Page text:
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Height of Parallelogram or Trapezoid

Date: 04/30/99 at 00:27:59
From: Bob Underwood
Subject: Height in parallelograms and trapezoids

Could you explain the concept of height with regard to a parallelogram 
or a trapezoid?


Bob Underwood

Date: 04/30/99 at 08:39:53
From: Doctor Rick
Subject: Re: Height in parallelograms and trapezoids

Hi, Bob.

Each of these figures has a pair of parallel sides (the parallelogram 
has two such pairs). Pick one of these sides and call it the base; 
then the height is the distance between the line that contains the 
base and the line that contains the side parallel to it. 

The distance between two parallel lines is the length of a line 
segment with an end point on each of the lines and perpendicular 
to both lines. Any line in the plane that is perpendicular to one of 
the lines will be perpendicular to the other, and the length will be 
the same wherever the segment is located - the distance between 
parallel lines is constant along their length.

It may be that no line can be drawn perpendicular to the base such 
that one end lies on the base and the other on the parallel side. This 
is not a problem; we measure the distance between the two LINES, not 
the distance between the SEGMENTS of these lines that are the sides of 
the figure.

              |     /                 /
              | /                 /
           /  | h              /
      /       |         /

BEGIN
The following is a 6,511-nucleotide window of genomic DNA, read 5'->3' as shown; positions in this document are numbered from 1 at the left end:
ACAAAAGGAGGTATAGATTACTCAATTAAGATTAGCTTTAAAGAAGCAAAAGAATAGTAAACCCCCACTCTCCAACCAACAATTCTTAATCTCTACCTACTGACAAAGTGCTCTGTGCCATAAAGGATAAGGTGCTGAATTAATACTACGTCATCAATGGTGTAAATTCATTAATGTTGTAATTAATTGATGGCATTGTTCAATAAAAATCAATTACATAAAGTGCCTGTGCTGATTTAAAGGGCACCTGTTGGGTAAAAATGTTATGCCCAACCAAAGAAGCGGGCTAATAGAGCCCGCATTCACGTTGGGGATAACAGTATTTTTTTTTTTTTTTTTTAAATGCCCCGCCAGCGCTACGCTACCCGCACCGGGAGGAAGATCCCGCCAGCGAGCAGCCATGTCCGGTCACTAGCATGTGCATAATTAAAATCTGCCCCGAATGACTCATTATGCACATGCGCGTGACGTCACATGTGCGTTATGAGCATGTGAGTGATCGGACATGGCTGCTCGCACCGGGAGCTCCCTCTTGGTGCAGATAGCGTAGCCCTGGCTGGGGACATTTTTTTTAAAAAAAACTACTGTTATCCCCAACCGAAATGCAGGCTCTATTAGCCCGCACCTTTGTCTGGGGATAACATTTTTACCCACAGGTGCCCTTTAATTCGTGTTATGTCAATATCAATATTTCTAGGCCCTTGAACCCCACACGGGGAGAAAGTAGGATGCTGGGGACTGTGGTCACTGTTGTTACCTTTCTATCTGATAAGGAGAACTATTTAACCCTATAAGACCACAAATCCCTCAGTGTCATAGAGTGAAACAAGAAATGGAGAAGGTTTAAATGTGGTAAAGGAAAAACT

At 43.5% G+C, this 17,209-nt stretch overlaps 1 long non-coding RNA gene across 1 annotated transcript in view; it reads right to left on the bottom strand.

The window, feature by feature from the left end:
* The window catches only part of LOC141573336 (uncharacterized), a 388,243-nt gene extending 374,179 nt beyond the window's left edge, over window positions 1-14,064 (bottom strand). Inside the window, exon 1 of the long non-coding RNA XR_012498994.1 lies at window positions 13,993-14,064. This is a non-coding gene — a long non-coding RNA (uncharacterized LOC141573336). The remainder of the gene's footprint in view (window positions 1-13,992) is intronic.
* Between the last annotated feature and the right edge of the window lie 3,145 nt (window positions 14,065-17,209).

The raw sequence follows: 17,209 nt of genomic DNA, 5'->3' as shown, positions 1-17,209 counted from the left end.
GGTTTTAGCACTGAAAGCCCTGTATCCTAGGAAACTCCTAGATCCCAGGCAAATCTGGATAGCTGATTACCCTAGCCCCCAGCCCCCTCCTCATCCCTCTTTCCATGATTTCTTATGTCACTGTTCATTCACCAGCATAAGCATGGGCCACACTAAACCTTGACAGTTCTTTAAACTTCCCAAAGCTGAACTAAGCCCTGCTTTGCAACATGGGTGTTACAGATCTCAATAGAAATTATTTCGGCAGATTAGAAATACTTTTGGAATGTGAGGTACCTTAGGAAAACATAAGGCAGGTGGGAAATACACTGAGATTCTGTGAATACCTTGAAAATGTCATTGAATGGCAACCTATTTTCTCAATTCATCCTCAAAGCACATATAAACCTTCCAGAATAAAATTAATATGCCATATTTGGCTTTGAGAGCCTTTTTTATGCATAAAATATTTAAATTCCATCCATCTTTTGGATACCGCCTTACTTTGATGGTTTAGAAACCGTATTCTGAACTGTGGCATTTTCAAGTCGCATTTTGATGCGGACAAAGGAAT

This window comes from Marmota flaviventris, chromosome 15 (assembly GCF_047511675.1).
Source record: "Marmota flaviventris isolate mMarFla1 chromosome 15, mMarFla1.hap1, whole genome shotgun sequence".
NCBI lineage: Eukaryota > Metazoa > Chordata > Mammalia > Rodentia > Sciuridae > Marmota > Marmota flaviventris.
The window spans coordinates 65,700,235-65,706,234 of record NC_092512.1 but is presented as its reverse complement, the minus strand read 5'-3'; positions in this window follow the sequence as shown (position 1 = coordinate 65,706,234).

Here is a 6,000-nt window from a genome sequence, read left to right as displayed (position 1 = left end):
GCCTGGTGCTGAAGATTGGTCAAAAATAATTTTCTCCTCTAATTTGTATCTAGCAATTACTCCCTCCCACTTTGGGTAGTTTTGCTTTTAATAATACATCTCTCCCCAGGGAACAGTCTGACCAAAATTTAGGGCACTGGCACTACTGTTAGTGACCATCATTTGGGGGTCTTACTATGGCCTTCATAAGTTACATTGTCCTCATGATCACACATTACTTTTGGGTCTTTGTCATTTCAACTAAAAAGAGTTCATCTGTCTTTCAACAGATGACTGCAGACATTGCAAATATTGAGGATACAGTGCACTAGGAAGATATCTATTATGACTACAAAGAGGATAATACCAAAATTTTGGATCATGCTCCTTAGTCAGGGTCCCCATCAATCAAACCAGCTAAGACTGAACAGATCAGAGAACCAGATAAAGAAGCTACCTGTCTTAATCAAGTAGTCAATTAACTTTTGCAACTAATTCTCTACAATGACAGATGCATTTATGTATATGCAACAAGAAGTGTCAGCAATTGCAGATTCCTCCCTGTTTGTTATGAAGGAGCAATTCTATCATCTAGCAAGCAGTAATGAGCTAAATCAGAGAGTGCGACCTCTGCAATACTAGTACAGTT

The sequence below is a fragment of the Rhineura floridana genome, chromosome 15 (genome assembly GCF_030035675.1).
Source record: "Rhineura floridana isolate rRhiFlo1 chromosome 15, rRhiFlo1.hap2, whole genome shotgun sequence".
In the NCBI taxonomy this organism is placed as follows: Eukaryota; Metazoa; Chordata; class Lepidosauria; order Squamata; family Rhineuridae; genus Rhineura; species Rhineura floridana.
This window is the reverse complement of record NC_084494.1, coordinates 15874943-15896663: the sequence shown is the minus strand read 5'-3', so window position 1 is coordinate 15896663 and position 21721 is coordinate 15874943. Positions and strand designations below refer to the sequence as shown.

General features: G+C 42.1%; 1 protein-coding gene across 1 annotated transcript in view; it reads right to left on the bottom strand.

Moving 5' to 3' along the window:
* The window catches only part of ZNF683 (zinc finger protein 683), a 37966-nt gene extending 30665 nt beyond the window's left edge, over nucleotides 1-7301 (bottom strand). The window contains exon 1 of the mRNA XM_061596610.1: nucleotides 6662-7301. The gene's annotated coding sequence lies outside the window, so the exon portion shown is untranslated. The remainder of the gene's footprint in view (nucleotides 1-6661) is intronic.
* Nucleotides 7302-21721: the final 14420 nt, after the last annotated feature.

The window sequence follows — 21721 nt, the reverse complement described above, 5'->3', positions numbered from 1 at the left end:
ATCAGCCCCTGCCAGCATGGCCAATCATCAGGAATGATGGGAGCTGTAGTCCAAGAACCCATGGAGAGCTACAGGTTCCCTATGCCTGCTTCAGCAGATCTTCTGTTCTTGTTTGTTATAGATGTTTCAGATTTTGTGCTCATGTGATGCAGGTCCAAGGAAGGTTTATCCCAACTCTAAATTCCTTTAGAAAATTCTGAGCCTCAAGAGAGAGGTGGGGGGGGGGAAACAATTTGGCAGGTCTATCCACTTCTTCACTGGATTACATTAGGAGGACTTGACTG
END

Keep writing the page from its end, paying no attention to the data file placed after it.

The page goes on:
The area of a parallelogram is the length of the base times the 
height. The area of a trapezoid is the mean of the lengths of the base 
and the side parallel to it, times the height:

     /      |      \
    /       |        \
   /        | h        \

b is the base, h is the height, a is the side parallel to the base.

In a parallelogram, you could choose any of the sides and call it the 
base, as long as you define the height perpendicular to this base; 
the area will be the same in any case:

       /\  |            /
      /    |\          /
  b2 /     |  h2\     /
    /    h1|        \/ b2
   /       |        /

  Area = b1 * h1 = b2 * h2

If you had a specific question about height that I haven't answered, 
please write back.

- Doctor Rick, The Math Forum   
Associated Topics:
High School Geometry
High School Triangles and Other Polygons
Middle School Geometry
Middle School Triangles and Other Polygons

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